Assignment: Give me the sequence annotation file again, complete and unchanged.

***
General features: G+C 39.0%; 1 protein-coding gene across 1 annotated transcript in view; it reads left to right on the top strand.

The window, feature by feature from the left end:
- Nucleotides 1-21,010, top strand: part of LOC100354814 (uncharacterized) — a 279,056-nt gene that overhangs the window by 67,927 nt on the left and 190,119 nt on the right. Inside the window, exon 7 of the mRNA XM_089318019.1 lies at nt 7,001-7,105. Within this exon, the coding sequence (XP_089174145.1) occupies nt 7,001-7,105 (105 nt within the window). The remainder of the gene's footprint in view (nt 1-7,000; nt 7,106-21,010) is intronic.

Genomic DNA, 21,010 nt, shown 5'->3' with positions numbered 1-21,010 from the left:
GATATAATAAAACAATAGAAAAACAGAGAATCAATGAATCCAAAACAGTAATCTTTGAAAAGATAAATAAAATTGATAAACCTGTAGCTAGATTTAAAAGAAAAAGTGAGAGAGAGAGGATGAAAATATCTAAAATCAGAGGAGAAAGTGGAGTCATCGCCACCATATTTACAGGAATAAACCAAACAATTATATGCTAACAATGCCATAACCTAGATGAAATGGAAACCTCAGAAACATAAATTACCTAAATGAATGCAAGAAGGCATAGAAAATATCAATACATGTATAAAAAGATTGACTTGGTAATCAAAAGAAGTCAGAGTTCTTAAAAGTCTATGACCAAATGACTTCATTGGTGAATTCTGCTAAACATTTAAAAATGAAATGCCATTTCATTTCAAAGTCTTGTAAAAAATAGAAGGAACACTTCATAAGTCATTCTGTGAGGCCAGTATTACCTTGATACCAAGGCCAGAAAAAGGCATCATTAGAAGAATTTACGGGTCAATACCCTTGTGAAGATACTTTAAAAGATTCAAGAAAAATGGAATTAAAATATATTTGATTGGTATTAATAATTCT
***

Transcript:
General features: G+C 39.0%; 1 protein-coding gene across 1 annotated transcript in view; it reads left to right on the top strand.

The window, feature by feature from the left end:
- Nucleotides 1-21,010, top strand: part of LOC100354814 (uncharacterized) — a 279,056-nt gene that overhangs the window by 67,927 nt on the left and 190,119 nt on the right. Inside the window, exon 7 of the mRNA XM_089318019.1 lies at nt 7,001-7,105. Within this exon, the coding sequence (XP_089174145.1) occupies nt 7,001-7,105 (105 nt within the window). The remainder of the gene's footprint in view (nt 1-7,000; nt 7,106-21,010) is intronic.

Genomic DNA, 21,010 nt, shown 5'->3' with positions numbered 1-21,010 from the left:
GATATAATAAAACAATAGAAAAACAGAGAATCAATGAATCCAAAACAGTAATCTTTGAAAAGATAAATAAAATTGATAAACCTGTAGCTAGATTTAAAAGAAAAAGTGAGAGAGAGAGGATGAAAATATCTAAAATCAGAGGAGAAAGTGGAGTCATCGCCACCATATTTACAGGAATAAACCAAACAATTATATGCTAACAATGCCATAACCTAGATGAAATGGAAACCTCAGAAACATAAATTACCTAAATGAATGCAAGAAGGCATAGAAAATATCAATACATGTATAAAAAGATTGACTTGGTAATCAAAAGAAGTCAGAGTTCTTAAAAGTCTATGACCAAATGACTTCATTGGTGAATTCTGCTAAACATTTAAAAATGAAATGCCATTTCATTTCAAAGTCTTGTAAAAAATAGAAGGAACACTTCATAAGTCATTCTGTGAGGCCAGTATTACCTTGATACCAAGGCCAGAAAAAGGCATCATTAGAAGAATTTACGGGTCAATACCCTTGTGAAGATACTTTAAAAGATTCAAGAAAAATGGAATTAAAATATATTTGATTGGTATTAATAATTCT